Fact Sheet US Army Corps of Engineers U S

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Fact Sheet US Army Corps of Engineers U S Powered By Docstoc
					                                                                            Fact Sheet
US Army Corps of Engineers
U.S. Army Engineer Research and Development Center                                                                  January 2003
        Public Affairs Office   3909 Halls Ferry Road   Vicksburg, MS 39180-6199   (601) 634-2504   http://www.wes.army.mil


   Monitoring of Entrance Channel Navigation Improvements at Morro Bay
                            Harbor, California
Purpose: To determine if nonstructural modifications at the harbor entrance are performing as predicted (relative to
wave conditions and sedimentation) and validate physical and numerical models used as design tools to develop
these modifications.

Background: Morro Bay Harbor is located on the central coast of California about midway between Los Angeles
and San Francisco. It is protected from the
effects of the open ocean by two rubble-
mound breakwaters, an inner harbor groin,
and a stone revetment. Prior to the latest
channel improvements, the harbor was
known as one of the most dangerous in the
United States because of steep and breaking
waves in the entrance. Improvements in
1995 consisted of a deepened, expanded
entrance channel, and a sand trap within the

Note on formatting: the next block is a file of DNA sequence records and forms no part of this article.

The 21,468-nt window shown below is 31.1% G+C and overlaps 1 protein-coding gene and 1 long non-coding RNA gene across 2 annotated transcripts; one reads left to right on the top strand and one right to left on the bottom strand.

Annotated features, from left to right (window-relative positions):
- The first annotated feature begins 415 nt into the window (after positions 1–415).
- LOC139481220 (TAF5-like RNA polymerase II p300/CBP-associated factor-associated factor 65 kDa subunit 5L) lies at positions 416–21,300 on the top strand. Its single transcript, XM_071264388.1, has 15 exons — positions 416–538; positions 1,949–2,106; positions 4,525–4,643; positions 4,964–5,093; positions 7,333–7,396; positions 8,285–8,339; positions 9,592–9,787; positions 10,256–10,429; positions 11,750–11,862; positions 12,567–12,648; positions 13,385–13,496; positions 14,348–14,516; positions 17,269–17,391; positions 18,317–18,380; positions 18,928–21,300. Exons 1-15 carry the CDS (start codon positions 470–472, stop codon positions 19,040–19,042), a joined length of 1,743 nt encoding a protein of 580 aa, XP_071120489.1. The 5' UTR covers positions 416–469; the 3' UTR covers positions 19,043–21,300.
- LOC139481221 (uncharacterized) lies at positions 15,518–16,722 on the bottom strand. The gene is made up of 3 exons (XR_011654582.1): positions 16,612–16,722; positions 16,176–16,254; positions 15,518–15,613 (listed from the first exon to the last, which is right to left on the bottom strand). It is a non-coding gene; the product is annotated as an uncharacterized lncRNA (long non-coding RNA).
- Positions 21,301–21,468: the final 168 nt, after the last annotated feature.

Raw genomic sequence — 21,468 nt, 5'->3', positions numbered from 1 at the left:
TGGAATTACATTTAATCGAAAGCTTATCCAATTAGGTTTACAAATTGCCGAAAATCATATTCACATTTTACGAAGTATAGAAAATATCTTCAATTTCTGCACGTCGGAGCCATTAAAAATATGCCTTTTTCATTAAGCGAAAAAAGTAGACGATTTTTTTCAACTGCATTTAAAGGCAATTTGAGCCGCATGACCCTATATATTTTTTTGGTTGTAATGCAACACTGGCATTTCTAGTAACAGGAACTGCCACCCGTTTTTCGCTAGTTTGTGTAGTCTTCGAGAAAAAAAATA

harbor entrance structures. Modifications
were expected to allow passage of most lar-
ger waves through the entrance into the har-
bor without steeping and/or breaking, and
creating hazardous navigation conditions.
Structural alternatives at the site lacked eco-
nomic justification. To optimize project de-
sign performance, numerical and physical model investigations as well as a limited field investigation were con-
ducted at the harbor entrance. Both hydrodynamic and sedimentation conditions were studied.

Facts: As part of the Monitoring Completed Navigation Projects program of the Headquarters, U.S. Corps of Engi-
neers, the Morro Bay Harbor entrance was monitored to determine if nonstructural modifications at the harbor en-
trance were performing as predicted. Evaluation of hydrodynamic conditions and sedimentation rates in the en-
trance as well as validation of models used as design tools were performed. Wave data (both inside and outside the
entrance), tidal elevations and currents, and bathymetry surveys were obtained to determine design effectiveness of
the harbor entrance alternative. Limited ground surveys and photogrammetric surveys were obtained for the south
breakwater to determine if any detrimental impacts had occurred as a result of the dredging operations. It was con-
cluded that improvements constructed at the harbor entrance resulted in improved navigation conditions and had no
negative impact on the existing structures. It was also determined that model investigations used in the design of the
project accurately quantified wave conditions and correctly defined sediment patterns and deposition areas. Data
results may be used to study similar problems at other site-specific locations as well as for research and development
studies.

Points of Contact: For additional information, please contact Mr. Robert Bottin at 601-634-3827
(ray.r.bottin@erdc.usace.army.mil) or Mr. Dennis Markle at 601-634-3680 (dennis.g.markle@erdc.usace.army.mil).